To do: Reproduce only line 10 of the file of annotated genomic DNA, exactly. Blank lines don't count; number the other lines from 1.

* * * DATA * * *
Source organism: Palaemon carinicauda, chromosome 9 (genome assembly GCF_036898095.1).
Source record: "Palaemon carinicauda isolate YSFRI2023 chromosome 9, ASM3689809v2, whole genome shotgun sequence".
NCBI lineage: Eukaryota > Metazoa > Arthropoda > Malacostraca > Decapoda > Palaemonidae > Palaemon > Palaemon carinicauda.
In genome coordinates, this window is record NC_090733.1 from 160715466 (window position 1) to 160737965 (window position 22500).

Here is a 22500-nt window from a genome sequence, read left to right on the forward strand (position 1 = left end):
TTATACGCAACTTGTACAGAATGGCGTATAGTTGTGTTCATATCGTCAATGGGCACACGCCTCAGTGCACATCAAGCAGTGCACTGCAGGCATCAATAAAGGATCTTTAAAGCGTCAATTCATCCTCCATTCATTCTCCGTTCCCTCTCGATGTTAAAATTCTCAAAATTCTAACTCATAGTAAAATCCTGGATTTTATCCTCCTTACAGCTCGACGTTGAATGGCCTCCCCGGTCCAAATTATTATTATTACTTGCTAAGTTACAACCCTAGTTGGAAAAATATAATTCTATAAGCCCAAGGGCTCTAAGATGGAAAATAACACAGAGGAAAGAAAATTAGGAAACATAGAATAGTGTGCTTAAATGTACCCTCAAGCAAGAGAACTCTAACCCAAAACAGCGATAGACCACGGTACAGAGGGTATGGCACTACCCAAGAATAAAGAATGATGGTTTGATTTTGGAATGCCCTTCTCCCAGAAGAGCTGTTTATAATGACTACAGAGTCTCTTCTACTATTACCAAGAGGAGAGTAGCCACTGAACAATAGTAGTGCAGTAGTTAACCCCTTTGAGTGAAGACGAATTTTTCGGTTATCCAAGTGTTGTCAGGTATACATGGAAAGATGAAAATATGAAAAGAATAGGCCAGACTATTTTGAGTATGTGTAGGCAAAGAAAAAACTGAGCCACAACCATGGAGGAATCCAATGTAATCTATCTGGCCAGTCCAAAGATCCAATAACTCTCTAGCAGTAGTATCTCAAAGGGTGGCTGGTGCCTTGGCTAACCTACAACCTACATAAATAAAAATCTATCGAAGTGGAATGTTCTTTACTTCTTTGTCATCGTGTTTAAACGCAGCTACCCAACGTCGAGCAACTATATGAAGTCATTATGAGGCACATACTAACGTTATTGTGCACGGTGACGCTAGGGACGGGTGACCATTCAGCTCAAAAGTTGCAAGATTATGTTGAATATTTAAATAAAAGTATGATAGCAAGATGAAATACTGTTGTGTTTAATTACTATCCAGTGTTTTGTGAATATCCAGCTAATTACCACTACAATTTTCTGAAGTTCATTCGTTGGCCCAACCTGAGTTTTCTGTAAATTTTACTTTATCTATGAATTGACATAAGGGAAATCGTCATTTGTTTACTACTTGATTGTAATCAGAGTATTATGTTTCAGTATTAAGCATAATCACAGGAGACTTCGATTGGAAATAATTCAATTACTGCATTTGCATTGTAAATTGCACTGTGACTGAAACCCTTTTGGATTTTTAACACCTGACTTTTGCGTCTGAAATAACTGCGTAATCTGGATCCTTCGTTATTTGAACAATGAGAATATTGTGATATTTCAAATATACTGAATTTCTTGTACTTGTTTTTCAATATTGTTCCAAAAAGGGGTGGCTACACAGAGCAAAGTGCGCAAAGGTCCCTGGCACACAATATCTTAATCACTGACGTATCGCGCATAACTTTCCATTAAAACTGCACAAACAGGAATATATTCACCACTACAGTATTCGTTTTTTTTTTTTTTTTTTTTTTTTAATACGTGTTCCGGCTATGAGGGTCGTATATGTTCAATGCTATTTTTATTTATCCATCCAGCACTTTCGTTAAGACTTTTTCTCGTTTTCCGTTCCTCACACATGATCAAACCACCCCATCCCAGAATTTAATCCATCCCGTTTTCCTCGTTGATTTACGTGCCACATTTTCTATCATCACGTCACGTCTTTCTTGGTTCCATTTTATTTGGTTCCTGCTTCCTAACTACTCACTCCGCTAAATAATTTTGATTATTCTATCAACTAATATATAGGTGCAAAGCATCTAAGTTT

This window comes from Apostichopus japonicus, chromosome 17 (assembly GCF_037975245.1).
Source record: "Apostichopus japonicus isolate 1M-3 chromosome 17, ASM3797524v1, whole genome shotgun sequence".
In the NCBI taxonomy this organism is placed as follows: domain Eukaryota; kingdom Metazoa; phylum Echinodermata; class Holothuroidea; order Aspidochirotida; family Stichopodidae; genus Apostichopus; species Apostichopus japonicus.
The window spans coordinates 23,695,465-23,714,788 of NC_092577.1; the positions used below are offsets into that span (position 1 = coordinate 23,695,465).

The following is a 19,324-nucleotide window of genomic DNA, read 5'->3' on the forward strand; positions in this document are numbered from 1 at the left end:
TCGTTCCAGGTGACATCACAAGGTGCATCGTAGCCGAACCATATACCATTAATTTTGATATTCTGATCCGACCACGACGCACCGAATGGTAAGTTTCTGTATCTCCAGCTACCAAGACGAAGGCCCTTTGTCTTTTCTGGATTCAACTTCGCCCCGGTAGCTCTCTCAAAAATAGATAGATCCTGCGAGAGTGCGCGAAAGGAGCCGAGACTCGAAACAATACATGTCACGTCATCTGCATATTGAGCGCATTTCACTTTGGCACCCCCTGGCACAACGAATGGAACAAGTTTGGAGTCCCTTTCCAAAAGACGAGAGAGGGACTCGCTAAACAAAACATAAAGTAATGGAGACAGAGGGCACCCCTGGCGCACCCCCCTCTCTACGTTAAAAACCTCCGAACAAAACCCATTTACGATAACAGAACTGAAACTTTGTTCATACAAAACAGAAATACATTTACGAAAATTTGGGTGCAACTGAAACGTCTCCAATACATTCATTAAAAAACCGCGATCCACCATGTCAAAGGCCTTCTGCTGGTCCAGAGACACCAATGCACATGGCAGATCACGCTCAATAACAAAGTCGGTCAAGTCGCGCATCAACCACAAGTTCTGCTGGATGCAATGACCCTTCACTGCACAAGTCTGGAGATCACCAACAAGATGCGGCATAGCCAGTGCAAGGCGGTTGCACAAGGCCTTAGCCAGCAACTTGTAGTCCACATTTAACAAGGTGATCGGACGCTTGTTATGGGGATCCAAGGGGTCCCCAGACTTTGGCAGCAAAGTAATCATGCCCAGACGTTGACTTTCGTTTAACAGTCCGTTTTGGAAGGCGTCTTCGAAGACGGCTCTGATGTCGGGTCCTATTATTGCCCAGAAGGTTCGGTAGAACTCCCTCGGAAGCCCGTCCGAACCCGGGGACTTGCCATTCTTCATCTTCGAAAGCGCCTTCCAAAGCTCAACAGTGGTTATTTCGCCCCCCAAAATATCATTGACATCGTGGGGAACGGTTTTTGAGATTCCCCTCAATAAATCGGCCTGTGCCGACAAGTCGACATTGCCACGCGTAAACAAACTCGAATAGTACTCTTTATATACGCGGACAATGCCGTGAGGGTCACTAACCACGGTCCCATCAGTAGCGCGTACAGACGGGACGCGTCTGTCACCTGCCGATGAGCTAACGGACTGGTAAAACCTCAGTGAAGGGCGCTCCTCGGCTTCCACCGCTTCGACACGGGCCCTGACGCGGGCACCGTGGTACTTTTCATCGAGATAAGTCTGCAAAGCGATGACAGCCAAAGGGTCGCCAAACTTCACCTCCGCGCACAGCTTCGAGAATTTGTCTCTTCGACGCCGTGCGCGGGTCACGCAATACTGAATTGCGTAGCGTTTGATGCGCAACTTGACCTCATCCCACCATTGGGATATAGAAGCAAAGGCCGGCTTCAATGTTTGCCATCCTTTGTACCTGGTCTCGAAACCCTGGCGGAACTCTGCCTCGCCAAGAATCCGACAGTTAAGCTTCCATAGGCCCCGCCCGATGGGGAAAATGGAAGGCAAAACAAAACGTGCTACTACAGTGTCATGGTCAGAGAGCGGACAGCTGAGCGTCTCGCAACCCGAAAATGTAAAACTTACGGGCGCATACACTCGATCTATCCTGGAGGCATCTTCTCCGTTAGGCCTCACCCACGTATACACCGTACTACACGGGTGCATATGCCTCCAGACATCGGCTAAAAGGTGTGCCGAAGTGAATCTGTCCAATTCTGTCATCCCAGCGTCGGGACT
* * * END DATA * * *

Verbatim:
The window spans coordinates 23,695,465-23,714,788 of NC_092577.1; the positions used below are offsets into that span (position 1 = coordinate 23,695,465).